The use of hydrogen peroxide as a disinfectant has been around for quite some time, but at concentrations much higher than acceptable in the mouth.11 Finding a safe yet effective concentration will be important to incorporate hydrogen peroxide into a mouthwash. According to recent studies, the SARS-CoV-2 virus persists on mucous membranes for two days before spreading to the lower respiratory tract.12 For this reason, it is proposed that rinsing with a form of hydrogen peroxide during this delay could prevent the virus from spreading to the lower respiratory tract, where it has the most negative effects.

Although hydrogen peroxide has not been explicitly studied for use as a mouthwash, studies of hydrogen peroxide 0.5% have been shown to inactivate SARS on inanimate surfaces in just one minute.13 Alternatively, another study of hydrogen peroxide in vitro concluded that the necessary low “clinically recommended concentrations of 3% and 1.5% had minimal virucidal activity after 15 seconds.”10 It is clear that compared to other studied mouthrinses, hydrogen peroxide has a lower efficacy in decreasing the viral load of SARS-CoV-2.

A similar mouthwash study looking at popular mouthwash brands and their effect on the SARS-CoV-2 virus categorized and studied mouthrinses based on their active ingredients. The three products containing hydrogen peroxide in this study “demonstrated similar abilities to inactivate HCoV” with an efficacy of “less than 90% to 99%,” which was markedly lower than mouthwashes containing a different active ingredient.13 More research should be performed on hydrogen peroxide with concentrations of 1.5%–3% as an antiseptic agent for oral and nasal rinsing at the onset of COVID-19 symptoms or as a preprocedural safeguard.

Povidone-iodine (PVP-I)

Povidone-iodine (PVP-I) is an antimicrobial agent effective against both gram-positive and gram-negative bacteria, as well as a large number of enveloped and nonenveloped viruses.14 Due to its efficacy in targeting other viruses, the ADA, in addition to recommending hydrogen peroxide, has also suggested gargling with 0.2% PVP-I before procedures to reduce COVID-19 transmission.9 Povidone-iodine works by oxidizing both amino acids and nucleic acids in its target.6 PVP-I can also be used to disinfect a wide variety of surfaces, which include the skin and mucosa. A series of studies have demonstrated PVP-I as having a “higher virucidal activity than other commonly used antiseptic agents,” which included chlorhexidine and benzalkonium chloride.15

A recent in vivo study on the effectiveness of PVP-I on the salivary viral load of SARS-CoV-2 had participants rinse with 15 mL of 1% PVP-I for one minute.16 The results of this test showed a significant drop in the viral load for half of the patients that lasted up to three hours. This was one of the first in vivo tests of its kind against the SARS-CoV-2 virus, and preliminary results show that more testing should be done with different concentrations of PVP-I to confirm it as a possible agent for mouthrinse in patients showing symptoms of COVID-19.

Another study confirms these findings using PVP-I diluted 1:30 with water to a concentration of 0.23% and gargled for 15 seconds, which resulted in viral titers being reduced by between 4.40 and 6.00 log10 TCID50/mL.14 PVP-I at a concentration of 0.23% seems to be “equivalent to 70% ethanol in inactivating” the COVID-19 virus in vitro.4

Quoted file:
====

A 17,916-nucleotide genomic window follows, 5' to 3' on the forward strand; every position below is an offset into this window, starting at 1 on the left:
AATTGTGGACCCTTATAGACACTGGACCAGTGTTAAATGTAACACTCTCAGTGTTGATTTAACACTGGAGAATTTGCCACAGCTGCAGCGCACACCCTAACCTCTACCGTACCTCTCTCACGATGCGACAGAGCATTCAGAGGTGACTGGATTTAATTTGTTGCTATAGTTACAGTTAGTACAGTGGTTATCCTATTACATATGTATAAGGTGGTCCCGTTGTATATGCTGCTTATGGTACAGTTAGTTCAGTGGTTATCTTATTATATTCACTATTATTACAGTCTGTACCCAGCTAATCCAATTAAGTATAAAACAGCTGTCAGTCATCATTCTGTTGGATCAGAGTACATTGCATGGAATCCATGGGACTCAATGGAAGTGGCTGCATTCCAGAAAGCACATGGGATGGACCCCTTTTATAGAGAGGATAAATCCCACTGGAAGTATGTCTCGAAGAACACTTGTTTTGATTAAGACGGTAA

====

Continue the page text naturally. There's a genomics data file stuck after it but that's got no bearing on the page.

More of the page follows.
Additionally, a study comparing PVP-I and hydrogen peroxide found that PVP-I at concentrations between 0.5% and 1.5% with a 15-second contact time showed “complete inactivation” of the SARS-CoV-2 virus.9 This same study prepared PVP-I solutions at concentrations of 3.0%, 2.5%, and 1.0% with a 15-second contact time and observed the viral load decrease a value of more than 4.33 log10 CCID50.10 However, an alternate study suggests that 0.23% PVP-I is the lowest possible concentration still effective and shows that when 1% PVP-I is gargled for 30 seconds, the viral load is reduced by more than 99.99%.2

PVP-I has been active in vitro against other SARS and MERS coronaviruses, and thus should be researched for use as a prerequisite for nose, throat, or dental-related visits. In terms of sustaining a decreased viral load, a randomized control trial out of Singapore observed that the decreased salivary viral load was “sustained at three-hour and six-hour time points” when using povidone-iodine.17

Although PVP-I has shown great promise against SARS-CoV-2, it does have limitations given that it is contraindicated in people with hyperthyroidism, renal insufficiency, anaphylactic allergy, pregnant women, and people taking lithium-based antidepressants or undergoing radioactive iodine therapy.5,10 The other drawback of PVP-I is that current guidelines suggest not using it concurrently with other throat disinfectants, which could be inhibiting given that researchers are looking into how to combine these agents in a series of mouth and nasopharynx rinses to more significantly reduce the SARS-CoV-2 viral load.


Chlorhexidine as an antiseptic has been proven effective against common enveloped viruses in vitro.3 Since SARS-CoV-2 is an enveloped virus, researchers have been looking into how to incorporate chlorhexidine into a mouthwash for patients recently diagnosed with COVID-19. A study conducted at the Korea University College of Medicine looked at the viral loads of SARS-CoV-2 in two patients with COVID-19 from days one through nine of their hospital stay.18 On days three and six, the patients rinsed with 15 mL of a 0.12% chlorhexidine gluconate mouthwash for 30 seconds. The viral loads were measured using rRT-PCR, and researchers found that the viral load in the saliva was significantly reduced for two hours after using the mouthwash, but it increased again thereafter.19 Although these results show promise, it should be noted that the sample size in this study is quite small and thus cannot be fully representative of the efficacy of chlorhexidine as a mouthrinse.

Furthermore, an in vitro study looking at the efficacy of oral rinses against the viral lipid envelope of SARS-CoV-2 using a 0.02% chlorhexidine rinse for 10 minutes found that it “only weakly inactivated coronavirus strains.”4 However, the same study suggested that chlorhexidine may be more effective in vivo where it can bind to oral surfaces and be released over time.4 Still other research suggests that chlorhexidine shows a “noneffective effect.”19